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Posts Tagged ‘male Northern Cardinal’

I never get tired of taking photos of ordinary birds, like this male Northern Cardinal (Cardinalis cardinalis) that I spotted yesterday Initially the cardinal turned his head slight and peeked at me over his shoulder.  Eventually he ended up giving me a better view, though it did seem like he was either shy or coy.

Northern Cardinal

Northern Cardinal

© Michael Q. Powell. All rights reserved.

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As this male Northern Cardinal (Cardinalis cardinalis) stared at me Monday from within a bush, I couldn’t help but wonder if he thought he was camouflaged. It is hard to hide that bright red color.

Northern Cardinal

© Michael Q. Powell. All rights reserved.

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The berries looked dried up and unappetizing to me, but to the male Northern Cardinal (Cardinalis cardinalis) that I spotted last Friday at Occoquan Bay National Wildlife Refuge, they provided much needed nourishment on a frigid winter day.

Northern Cardinal

© Michael Q. Powell. All rights reserved.

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It is always a joy to see the bright red color of a male Northern Cardinal (Cardinalis cardinalis), especially during the winter, when the world seems almost monochromatic. I spotted this one yesterday at Occoquan Bay National Wildlife Refuge as he pecked about in the drifted snow. We have had only a small amount of snow, but the weather has remained steadfastly below freezing, so it has stayed with us for an extended period of time.

Northern Cardinal

© Michael Q. Powell. All rights reserved.

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The days have now gotten shorter—with today marking the Winter Solstice—and bright colors have largely disappeared from the natural landscape. It is therefore a special joy to see the bright red color of a male Northern Cardinal (Cardinalis cardinalis) at this time of the year. Unlike many birds that molt into a dull plumage during the winter, male cardinals continue to shine brightly and offer welcome relief from the dullness of the landscape.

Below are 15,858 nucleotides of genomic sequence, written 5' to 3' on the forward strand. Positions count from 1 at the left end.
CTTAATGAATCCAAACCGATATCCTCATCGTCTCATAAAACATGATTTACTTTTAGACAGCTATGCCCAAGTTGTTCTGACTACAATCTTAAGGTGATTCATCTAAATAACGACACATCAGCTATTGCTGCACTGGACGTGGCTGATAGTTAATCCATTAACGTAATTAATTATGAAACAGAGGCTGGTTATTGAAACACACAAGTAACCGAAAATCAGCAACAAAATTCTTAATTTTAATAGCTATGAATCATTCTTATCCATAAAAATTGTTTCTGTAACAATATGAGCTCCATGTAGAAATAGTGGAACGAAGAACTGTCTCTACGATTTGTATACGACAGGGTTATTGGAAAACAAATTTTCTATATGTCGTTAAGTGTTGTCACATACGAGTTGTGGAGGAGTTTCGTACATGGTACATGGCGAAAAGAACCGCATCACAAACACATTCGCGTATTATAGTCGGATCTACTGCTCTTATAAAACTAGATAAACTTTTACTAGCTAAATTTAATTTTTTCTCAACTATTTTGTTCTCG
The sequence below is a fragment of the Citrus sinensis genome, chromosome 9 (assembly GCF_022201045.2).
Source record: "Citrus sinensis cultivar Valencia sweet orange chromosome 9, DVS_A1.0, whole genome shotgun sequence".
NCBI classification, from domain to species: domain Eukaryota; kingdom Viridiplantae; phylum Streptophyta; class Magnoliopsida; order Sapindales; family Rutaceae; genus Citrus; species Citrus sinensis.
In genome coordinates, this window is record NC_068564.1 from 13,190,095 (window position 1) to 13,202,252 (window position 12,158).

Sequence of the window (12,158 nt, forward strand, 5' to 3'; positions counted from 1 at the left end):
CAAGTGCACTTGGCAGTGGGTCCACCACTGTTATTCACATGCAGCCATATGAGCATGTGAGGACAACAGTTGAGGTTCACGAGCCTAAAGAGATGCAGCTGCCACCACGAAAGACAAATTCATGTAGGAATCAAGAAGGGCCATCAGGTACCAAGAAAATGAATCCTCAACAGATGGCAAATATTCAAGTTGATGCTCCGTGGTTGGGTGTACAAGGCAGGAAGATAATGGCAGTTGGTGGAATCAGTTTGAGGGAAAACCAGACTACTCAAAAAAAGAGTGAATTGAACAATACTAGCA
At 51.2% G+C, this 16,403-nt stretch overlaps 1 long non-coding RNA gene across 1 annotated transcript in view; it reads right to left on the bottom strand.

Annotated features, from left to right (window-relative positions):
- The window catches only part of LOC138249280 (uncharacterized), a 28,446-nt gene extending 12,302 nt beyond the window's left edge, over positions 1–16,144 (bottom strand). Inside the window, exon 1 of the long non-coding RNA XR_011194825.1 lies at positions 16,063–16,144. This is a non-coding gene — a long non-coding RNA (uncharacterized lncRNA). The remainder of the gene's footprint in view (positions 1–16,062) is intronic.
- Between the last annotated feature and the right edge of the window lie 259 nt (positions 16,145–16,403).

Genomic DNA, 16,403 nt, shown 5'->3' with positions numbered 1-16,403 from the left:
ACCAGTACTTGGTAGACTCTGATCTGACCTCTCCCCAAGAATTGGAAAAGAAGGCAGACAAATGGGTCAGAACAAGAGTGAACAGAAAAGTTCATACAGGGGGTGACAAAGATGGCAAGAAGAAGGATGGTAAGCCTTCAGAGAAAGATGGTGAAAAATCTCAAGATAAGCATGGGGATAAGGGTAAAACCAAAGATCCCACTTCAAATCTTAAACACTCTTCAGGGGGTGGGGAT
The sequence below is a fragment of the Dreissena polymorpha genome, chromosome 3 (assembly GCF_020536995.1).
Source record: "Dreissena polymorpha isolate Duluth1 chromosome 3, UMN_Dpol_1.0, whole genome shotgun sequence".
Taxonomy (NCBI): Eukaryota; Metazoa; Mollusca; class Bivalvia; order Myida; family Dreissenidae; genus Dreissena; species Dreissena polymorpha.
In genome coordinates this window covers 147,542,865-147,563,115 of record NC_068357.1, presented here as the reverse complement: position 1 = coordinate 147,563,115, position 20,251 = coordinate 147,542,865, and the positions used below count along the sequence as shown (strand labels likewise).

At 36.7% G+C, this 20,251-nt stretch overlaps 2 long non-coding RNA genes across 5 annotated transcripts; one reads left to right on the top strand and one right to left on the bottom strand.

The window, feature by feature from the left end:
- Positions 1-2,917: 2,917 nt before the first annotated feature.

I spotted this handsome cardinal this past Monday at Occoquan Bay National Wildlife Refuge as he turned to the early morning sun and basked briefly in its warmth and light.

Northern Cardinal

© Michael Q. Powell. All rights reserved.

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I love Northern Cardinals (Cardinalis cardinalis). The bright red of the male cardinal helps to lift my spirits throughout the winter when the world seems almost monochromatic. In terms of beauty, though, the more subdued coloration of the female cardinal is arguably even more impressive.

This past weekend I encountered several cardinals as I was exploring the frosty fields of Huntley Meadows Park in the early morning hours. I was focused on some sparrows in a patch of vegetation when suddenly a female cardinal flew in. I quickly adjusted my focus—I was focusing manually at that moment—and tried to steady my breathing as I took the first shot below just before she flew away.

A little while later, I caught sight of some movement out of the corner of my eyes in a stand of cattails. The red of a male cardinal is pretty hard to camouflage, so it was easy to spot him, but I was a little surprised by his pose. Somehow it looked more like the pose of a blackbird than that of a cardinal. Even though I was pretty far away, the cardinal seemed to be intently staring at me and didn’t seem too happy about my presence.

Cardinals are common where I live, but I never grow tired of photographing such ordinary subjects, seeking to discover and share the extraordinary that can often be found in the ordinary.

Northern Cardinal

northern cardinal

© Michael Q. Powell. All rights reserved.

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Like a runner at the starting blocks, this male Northern Cardinal (Cardinalis cardinalis) was tensed as he prepared to push off from the top of a dead tree yesterday morning at Huntley Meadows Park.

What a beautiful way to start the spring.

Northern Cardinal

© Michael Q. Powell. All rights reserved.

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